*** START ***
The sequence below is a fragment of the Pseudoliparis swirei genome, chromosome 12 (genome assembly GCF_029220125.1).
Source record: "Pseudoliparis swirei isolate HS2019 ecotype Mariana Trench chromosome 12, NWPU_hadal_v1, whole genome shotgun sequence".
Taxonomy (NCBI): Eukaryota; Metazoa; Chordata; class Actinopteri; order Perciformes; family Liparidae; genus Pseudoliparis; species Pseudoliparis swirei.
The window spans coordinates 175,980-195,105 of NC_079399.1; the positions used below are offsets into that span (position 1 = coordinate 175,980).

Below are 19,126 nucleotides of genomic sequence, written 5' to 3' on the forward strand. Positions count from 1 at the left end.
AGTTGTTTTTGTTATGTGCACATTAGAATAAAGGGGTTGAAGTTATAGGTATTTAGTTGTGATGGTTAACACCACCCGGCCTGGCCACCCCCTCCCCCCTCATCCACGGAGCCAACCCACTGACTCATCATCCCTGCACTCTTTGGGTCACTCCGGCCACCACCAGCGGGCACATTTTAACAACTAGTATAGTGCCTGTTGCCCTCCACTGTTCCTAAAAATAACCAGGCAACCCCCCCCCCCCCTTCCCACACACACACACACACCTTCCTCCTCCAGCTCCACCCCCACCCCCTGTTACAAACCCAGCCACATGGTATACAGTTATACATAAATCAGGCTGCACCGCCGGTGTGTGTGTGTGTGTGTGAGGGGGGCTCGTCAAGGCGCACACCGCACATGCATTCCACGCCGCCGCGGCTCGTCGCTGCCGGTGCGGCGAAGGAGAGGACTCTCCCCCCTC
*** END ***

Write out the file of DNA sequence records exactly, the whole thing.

The sequence below is a fragment of the Pseudoliparis swirei genome, chromosome 12 (genome assembly GCF_029220125.1).
Source record: "Pseudoliparis swirei isolate HS2019 ecotype Mariana Trench chromosome 12, NWPU_hadal_v1, whole genome shotgun sequence".
Taxonomy (NCBI): Eukaryota; Metazoa; Chordata; class Actinopteri; order Perciformes; family Liparidae; genus Pseudoliparis; species Pseudoliparis swirei.
The window spans coordinates 175,980-195,105 of NC_079399.1; the positions used below are offsets into that span (position 1 = coordinate 175,980).

Below are 19,126 nucleotides of genomic sequence, written 5' to 3' on the forward strand. Positions count from 1 at the left end.
AGTTGTTTTTGTTATGTGCACATTAGAATAAAGGGGTTGAAGTTATAGGTATTTAGTTGTGATGGTTAACACCACCCGGCCTGGCCACCCCCTCCCCCCTCATCCACGGAGCCAACCCACTGACTCATCATCCCTGCACTCTTTGGGTCACTCCGGCCACCACCAGCGGGCACATTTTAACAACTAGTATAGTGCCTGTTGCCCTCCACTGTTCCTAAAAATAACCAGGCAACCCCCCCCCCCCCTTCCCACACACACACACACACCTTCCTCCTCCAGCTCCACCCCCACCCCCTGTTACAAACCCAGCCACATGGTATACAGTTATACATAAATCAGGCTGCACCGCCGGTGTGTGTGTGTGTGTGTGAGGGGGGCTCGTCAAGGCGCACACCGCACATGCATTCCACGCCGCCGCGGCTCGTCGCTGCCGGTGCGGCGAAGGAGAGGACTCTCCCCCCTC